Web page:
Last winter I think we had maybe 1 or 2 fires in our wood stove. We were super excited about finally having our own wood stove when we built the house, but we were worried about babies and toddlers touching a hot stove and we were too busy to worry about stocking up on the supplies needed for a fire, like firewood, tinder, and kindling.
This winter will be different! Yes, we still have a toddler (soon to be 2 toddlers) but they're old enough now that we aren't staying up late to bottle feed the baby anymore. Now they both go to bed at the same time, so we could simply use the wood stove once they're in bed without having to constantly police curious children.
The idea of snuggling up on the couch with a mug of Irish coffee, a fluffy blanket, a good book, and a crackling fire still sounds like the perfect way to spend a winter evening and this year I'll be ready!
We have some firewood from when we had some trees cleared - the company who did the clearing were willing to cut the trees into firewood and stacked the logs along both sides of our driveway out in the open.
I set up a shelving unit on our porch to give us a place to stack some firewood out of the elements so it'll be handy to grab a few, and also so the logs will be nice and dry (or 'seasoned') so they'll burn well. Green wood that hasn't dried will be hard to light on fire and if it does catch on fire will be very smoky - not fun!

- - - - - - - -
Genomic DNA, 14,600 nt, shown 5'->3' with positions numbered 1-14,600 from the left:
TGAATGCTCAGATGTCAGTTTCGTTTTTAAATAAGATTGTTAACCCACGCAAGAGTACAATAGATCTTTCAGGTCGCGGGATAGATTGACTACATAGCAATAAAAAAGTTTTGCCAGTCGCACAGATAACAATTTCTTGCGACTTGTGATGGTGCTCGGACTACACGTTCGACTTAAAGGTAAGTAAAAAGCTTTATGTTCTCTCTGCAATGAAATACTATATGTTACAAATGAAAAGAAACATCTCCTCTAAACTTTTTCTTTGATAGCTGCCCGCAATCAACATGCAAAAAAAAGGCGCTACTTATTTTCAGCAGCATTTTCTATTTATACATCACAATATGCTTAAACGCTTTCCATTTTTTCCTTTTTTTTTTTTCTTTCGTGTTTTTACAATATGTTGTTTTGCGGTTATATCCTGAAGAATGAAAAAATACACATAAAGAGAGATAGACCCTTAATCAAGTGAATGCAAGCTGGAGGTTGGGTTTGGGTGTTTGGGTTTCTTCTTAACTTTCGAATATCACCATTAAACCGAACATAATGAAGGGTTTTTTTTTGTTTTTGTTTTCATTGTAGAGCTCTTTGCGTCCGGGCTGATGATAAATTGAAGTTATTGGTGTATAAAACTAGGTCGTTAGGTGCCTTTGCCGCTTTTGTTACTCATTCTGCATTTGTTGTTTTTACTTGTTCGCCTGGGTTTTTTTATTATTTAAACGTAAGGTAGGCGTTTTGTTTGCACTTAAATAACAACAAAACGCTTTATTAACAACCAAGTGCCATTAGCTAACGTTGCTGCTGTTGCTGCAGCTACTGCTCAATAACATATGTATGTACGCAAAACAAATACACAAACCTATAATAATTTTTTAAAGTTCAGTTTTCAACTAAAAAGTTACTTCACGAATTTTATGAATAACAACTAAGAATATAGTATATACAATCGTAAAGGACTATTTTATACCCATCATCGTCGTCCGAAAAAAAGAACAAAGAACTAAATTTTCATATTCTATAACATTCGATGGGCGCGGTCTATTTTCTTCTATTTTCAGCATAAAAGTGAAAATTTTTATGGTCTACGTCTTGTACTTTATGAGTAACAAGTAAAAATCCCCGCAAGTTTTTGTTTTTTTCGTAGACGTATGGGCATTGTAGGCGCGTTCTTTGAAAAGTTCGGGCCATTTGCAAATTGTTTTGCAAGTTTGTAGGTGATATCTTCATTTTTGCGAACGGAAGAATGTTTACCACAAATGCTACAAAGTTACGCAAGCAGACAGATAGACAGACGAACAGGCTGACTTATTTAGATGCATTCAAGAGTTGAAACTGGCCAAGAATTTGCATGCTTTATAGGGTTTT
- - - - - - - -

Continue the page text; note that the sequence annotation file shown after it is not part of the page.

In addition to firewood, you also need tinder and kindling.
Tinder is material that very easily catches on fire but also burns up very quickly. This will help start a fire going, but only for a little while. Tinder can be dried grass, dried leaves, pinecones, newspaper, dryer lint, etc.
Kindling is basically anything bigger than tinder but smaller than firewood. It's a middle ground that will somewhat easily catch fire from the tinder, but burn longer so that it can catch the actual firewood on fire.
|Kindling on the left (sticks) and tinder on the right (weeds)|
I don't get a newspaper delivered at the moment, and I'd like to use free materials for the fire. So I chopped tall weeds with thick canes into small 8" to 10" lengths and left the leaves attached. Once these dry out, they should catch fire very easily.
I also cut down some small saplings with wood no bigger than about the thickness of my thumb and cut them into short lengths, too.
I want to give both the time to thoroughly dry out before winter gets here.
I have no idea how much firewood, tinder, and kindling I need to prepare since I've never had regular access to a wood stove before. I'm not going to worry about preparing too much this year since I know I'll probably make the occasional fire at this point.
Now I can relax and look forward to a cozy fire this winter!